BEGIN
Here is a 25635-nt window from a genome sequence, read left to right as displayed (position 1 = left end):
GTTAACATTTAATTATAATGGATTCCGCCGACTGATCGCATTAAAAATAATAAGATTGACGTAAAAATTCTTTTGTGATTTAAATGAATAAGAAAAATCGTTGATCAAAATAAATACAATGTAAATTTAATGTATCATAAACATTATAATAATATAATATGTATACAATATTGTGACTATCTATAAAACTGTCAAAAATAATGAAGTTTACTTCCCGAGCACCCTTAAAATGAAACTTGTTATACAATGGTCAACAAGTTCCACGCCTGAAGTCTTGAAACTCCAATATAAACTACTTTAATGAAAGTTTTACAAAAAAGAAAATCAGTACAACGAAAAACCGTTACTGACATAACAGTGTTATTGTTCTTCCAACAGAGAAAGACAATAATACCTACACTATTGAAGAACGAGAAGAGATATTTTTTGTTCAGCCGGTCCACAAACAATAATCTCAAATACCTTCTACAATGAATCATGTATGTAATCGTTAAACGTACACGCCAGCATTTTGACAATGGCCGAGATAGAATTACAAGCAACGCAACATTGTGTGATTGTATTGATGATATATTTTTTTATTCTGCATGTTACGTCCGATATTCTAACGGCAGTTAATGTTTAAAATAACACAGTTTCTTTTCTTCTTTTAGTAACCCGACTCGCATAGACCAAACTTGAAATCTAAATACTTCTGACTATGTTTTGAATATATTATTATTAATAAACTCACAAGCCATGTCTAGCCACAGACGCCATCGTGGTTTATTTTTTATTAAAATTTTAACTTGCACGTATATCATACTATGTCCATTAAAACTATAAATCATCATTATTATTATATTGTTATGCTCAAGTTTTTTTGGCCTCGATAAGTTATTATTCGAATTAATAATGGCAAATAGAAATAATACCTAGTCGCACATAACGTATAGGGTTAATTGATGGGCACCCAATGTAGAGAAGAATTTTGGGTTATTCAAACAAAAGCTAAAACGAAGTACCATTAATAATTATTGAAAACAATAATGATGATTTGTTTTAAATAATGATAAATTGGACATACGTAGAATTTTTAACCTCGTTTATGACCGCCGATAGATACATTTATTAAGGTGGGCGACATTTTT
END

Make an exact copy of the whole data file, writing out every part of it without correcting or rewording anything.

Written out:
Here is a 25635-nt window from a genome sequence, read left to right as displayed (position 1 = left end):
GTTAACATTTAATTATAATGGATTCCGCCGACTGATCGCATTAAAAATAATAAGATTGACGTAAAAATTCTTTTGTGATTTAAATGAATAAGAAAAATCGTTGATCAAAATAAATACAATGTAAATTTAATGTATCATAAACATTATAATAATATAATATGTATACAATATTGTGACTATCTATAAAACTGTCAAAAATAATGAAGTTTACTTCCCGAGCACCCTTAAAATGAAACTTGTTATACAATGGTCAACAAGTTCCACGCCTGAAGTCTTGAAACTCCAATATAAACTACTTTAATGAAAGTTTTACAAAAAAGAAAATCAGTACAACGAAAAACCGTTACTGACATAACAGTGTTATTGTTCTTCCAACAGAGAAAGACAATAATACCTACACTATTGAAGAACGAGAAGAGATATTTTTTGTTCAGCCGGTCCACAAACAATAATCTCAAATACCTTCTACAATGAATCATGTATGTAATCGTTAAACGTACACGCCAGCATTTTGACAATGGCCGAGATAGAATTACAAGCAACGCAACATTGTGTGATTGTATTGATGATATATTTTTTTATTCTGCATGTTACGTCCGATATTCTAACGGCAGTTAATGTTTAAAATAACACAGTTTCTTTTCTTCTTTTAGTAACCCGACTCGCATAGACCAAACTTGAAATCTAAATACTTCTGACTATGTTTTGAATATATTATTATTAATAAACTCACAAGCCATGTCTAGCCACAGACGCCATCGTGGTTTATTTTTTATTAAAATTTTAACTTGCACGTATATCATACTATGTCCATTAAAACTATAAATCATCATTATTATTATATTGTTATGCTCAAGTTTTTTTGGCCTCGATAAGTTATTATTCGAATTAATAATGGCAAATAGAAATAATACCTAGTCGCACATAACGTATAGGGTTAATTGATGGGCACCCAATGTAGAGAAGAATTTTGGGTTATTCAAACAAAAGCTAAAACGAAGTACCATTAATAATTATTGAAAACAATAATGATGATTTGTTTTAAATAATGATAAATTGGACATACGTAGAATTTTTAACCTCGTTTATGACCGCCGATAGATACATTTATTAAGGTGGGCGACATTTTT